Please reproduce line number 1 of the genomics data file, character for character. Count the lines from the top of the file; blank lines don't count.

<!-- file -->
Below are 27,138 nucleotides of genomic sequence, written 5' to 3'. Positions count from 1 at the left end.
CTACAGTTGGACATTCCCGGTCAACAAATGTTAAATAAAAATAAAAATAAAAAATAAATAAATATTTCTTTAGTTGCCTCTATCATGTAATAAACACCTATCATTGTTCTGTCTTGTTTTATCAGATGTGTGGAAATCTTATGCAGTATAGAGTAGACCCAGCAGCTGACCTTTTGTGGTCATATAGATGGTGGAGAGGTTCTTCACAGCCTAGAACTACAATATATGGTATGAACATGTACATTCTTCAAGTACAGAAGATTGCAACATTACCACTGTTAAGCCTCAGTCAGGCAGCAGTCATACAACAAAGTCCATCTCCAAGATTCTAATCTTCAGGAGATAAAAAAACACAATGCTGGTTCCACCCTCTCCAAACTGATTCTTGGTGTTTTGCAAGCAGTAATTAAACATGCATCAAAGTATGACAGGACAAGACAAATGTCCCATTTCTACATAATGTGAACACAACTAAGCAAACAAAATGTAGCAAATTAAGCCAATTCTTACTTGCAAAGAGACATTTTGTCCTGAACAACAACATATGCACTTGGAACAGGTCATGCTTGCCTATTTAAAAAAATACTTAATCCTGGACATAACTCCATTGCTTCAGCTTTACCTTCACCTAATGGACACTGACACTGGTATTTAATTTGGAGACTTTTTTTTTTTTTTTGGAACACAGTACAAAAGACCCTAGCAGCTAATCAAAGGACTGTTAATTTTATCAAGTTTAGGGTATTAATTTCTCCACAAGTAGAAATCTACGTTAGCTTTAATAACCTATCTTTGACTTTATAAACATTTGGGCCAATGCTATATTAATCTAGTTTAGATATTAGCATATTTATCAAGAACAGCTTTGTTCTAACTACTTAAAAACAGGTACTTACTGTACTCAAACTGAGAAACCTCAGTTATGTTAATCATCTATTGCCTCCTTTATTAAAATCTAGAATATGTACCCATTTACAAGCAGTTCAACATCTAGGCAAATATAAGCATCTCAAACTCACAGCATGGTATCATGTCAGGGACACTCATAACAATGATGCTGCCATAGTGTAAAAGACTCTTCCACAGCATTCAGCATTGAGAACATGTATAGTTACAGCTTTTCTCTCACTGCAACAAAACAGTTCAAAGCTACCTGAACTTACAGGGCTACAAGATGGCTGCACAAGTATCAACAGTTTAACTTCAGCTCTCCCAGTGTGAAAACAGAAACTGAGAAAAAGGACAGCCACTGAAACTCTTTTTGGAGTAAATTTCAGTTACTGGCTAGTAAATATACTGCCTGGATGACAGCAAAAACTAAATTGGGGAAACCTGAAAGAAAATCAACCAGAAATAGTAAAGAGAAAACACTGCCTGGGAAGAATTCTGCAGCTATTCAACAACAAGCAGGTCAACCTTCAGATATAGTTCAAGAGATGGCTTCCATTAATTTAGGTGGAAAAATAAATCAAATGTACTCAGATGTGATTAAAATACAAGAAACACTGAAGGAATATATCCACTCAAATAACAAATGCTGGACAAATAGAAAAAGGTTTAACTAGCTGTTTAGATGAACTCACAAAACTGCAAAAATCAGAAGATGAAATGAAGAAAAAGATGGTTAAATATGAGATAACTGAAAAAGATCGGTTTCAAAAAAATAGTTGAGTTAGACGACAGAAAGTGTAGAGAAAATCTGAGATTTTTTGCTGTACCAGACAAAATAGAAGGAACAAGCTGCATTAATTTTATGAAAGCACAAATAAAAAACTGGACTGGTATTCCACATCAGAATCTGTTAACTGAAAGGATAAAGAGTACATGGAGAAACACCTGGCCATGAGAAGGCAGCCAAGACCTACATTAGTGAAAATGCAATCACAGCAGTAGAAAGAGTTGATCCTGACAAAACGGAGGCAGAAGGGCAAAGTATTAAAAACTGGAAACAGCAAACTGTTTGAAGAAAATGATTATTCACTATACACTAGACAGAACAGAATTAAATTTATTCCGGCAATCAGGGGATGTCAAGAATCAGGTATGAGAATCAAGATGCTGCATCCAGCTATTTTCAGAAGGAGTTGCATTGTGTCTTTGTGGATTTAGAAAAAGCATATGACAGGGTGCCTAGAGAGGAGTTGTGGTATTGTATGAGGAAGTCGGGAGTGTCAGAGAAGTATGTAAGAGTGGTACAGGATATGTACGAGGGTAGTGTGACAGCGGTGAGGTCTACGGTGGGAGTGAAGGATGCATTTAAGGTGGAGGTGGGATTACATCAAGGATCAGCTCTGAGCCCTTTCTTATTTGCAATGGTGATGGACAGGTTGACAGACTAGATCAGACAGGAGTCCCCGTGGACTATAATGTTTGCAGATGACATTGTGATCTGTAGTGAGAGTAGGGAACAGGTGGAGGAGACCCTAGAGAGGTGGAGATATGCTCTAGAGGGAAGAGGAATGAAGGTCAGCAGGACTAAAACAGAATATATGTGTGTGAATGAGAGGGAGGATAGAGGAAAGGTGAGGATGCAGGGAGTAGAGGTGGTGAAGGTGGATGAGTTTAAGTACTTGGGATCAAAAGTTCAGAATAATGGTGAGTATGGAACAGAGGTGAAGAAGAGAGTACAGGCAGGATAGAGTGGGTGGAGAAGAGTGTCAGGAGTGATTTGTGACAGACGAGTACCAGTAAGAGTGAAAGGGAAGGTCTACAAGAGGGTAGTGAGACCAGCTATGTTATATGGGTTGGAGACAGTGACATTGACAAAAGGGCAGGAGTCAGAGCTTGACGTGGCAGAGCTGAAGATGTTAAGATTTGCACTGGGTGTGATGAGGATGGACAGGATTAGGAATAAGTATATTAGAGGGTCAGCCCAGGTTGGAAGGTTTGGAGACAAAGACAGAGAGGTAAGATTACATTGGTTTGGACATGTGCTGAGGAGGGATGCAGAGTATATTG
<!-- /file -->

Below are 27,138 nucleotides of genomic sequence, written 5' to 3'. Positions count from 1 at the left end.